The composition of Office Royale stands out due to its pleasing dynamism. To frame his absurd narrative, Seki does not only utilize a blend of tracking and spatial movement, but also applies a variety of more dramatic cinematographical decorations (slow-motion, zoom-outs and zoom-ins, visual effects to heighten the impact of the punches, …etc.). These decorations do not only support the dynamism of the composition and heighten the visual pleasure of the often-crazy fighting-sequences but also give the visuals, at times, a lighthearted manga-like feel. Moreover, music is utilized to empower the cool (introductory) moments of the narrative, moments ever framed with some slow-motion.
It should not surprise us that this ‘ridiculous’ narrative is supported by a decent amount of over-acting. By relying on over-acting to bring the yankee and the biker girls to life, Seki heightens the anime-like dimension of his narrative and polishes the stereotypical image the narrative already so beautifully visualizes via dress-codes and hairstyles. Yet not all characters in Office Royale are marked by over-acting. The ordinary girls in the narrative, the ladies, like Naoko, sincerely following the demand for ‘harmony’ in the workplace, are brought to life with a more ordinary acting-style.
Jigoku-no-hanazono～Office Royale～ offers an improbable exploration of the hidden side of the world of Office Ladies. Seki blends all kinds of genre-elements (yakuza, gangs, superhero, … etc.) together to craft an absurd and crazy violent cocktail with lots of violence and funny twists and unexpected turns. But while he deliciously delivers the fights and the absurdity with his fluid composition, Seki forgets to add the necessary emotionality to raise the stakes and make the narrative as thrilling as it is absurd. Office Royale is, in short, a fun absurd film, but nothing more.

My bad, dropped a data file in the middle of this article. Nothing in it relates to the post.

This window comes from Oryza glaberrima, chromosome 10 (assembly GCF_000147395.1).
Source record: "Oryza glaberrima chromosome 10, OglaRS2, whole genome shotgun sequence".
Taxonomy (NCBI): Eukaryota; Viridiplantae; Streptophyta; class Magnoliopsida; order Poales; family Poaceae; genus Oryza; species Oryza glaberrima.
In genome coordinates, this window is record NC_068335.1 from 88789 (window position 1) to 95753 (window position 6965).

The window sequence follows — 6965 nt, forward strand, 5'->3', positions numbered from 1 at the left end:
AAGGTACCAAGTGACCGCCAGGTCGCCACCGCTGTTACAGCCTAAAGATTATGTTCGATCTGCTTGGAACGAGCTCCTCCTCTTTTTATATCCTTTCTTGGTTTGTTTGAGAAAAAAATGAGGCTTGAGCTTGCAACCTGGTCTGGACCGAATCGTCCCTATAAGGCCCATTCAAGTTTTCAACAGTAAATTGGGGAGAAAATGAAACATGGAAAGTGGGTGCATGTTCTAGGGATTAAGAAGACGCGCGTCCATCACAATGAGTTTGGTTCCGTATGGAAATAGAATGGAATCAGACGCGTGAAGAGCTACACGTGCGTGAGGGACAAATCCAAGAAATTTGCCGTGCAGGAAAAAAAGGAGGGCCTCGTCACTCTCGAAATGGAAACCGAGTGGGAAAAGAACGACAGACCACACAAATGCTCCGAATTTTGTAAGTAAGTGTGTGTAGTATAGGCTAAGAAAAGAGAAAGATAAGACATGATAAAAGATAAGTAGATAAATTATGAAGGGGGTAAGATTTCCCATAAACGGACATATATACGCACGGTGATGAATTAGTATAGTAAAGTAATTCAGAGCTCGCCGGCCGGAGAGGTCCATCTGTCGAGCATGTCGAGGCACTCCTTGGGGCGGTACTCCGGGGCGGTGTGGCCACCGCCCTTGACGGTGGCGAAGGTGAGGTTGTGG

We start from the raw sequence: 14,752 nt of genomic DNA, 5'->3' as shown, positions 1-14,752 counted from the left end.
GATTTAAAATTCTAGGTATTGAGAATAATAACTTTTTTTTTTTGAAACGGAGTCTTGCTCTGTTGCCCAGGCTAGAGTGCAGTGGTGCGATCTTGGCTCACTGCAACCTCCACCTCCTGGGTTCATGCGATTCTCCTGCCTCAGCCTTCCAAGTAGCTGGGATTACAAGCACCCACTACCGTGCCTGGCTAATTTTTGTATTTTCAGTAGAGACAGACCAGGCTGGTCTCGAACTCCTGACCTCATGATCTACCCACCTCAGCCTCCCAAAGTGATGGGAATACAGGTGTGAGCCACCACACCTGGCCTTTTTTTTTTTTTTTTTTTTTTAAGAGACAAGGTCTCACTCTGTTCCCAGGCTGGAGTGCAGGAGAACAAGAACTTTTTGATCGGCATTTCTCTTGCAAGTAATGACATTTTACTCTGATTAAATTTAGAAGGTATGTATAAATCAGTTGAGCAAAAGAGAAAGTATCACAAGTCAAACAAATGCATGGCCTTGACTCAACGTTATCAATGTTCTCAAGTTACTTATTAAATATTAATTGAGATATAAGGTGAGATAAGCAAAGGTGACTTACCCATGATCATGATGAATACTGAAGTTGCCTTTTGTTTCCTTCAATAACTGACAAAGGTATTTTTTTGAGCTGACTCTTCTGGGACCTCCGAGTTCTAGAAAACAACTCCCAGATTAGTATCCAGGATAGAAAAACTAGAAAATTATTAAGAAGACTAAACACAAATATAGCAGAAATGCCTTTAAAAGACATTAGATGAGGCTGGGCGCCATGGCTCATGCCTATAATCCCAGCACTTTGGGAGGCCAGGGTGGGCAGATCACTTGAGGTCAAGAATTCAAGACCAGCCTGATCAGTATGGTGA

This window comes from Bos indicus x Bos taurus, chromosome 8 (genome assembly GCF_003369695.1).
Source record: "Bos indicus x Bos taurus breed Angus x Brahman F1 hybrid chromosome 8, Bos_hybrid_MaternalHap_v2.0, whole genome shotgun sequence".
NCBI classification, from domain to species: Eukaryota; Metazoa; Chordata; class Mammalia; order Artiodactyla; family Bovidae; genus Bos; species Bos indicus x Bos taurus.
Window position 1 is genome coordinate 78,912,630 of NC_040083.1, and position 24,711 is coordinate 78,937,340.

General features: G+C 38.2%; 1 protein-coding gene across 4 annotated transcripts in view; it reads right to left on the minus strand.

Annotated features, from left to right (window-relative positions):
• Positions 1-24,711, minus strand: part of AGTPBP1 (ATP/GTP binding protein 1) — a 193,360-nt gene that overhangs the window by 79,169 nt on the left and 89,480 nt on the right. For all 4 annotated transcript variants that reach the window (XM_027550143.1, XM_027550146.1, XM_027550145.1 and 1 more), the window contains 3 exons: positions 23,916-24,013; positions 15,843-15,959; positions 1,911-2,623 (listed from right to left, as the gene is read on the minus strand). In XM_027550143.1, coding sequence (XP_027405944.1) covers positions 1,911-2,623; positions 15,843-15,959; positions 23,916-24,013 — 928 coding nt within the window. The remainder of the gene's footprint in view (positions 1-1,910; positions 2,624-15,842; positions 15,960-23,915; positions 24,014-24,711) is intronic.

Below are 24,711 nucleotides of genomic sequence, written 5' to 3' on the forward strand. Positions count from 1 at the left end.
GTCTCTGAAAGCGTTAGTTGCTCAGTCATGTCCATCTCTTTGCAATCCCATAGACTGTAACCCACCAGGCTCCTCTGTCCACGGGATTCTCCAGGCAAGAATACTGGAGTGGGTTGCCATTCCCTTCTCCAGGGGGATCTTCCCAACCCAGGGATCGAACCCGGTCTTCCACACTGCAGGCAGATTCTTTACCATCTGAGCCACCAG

Narra-note 1: Yet,because Bakarhythm focusing on inter-corporate rivalry, he misses the chance to critically explore the tension between the need to wear one’s social face (soto) and the imaginary face or ego (uchi) that hides behind it.
Narra-note 2: There is also some romance present in Office Royale, yet it remains on the background. Naoko, in her idea of being a typical OL, desires a boyfriend and has become interested in Matsuura (-).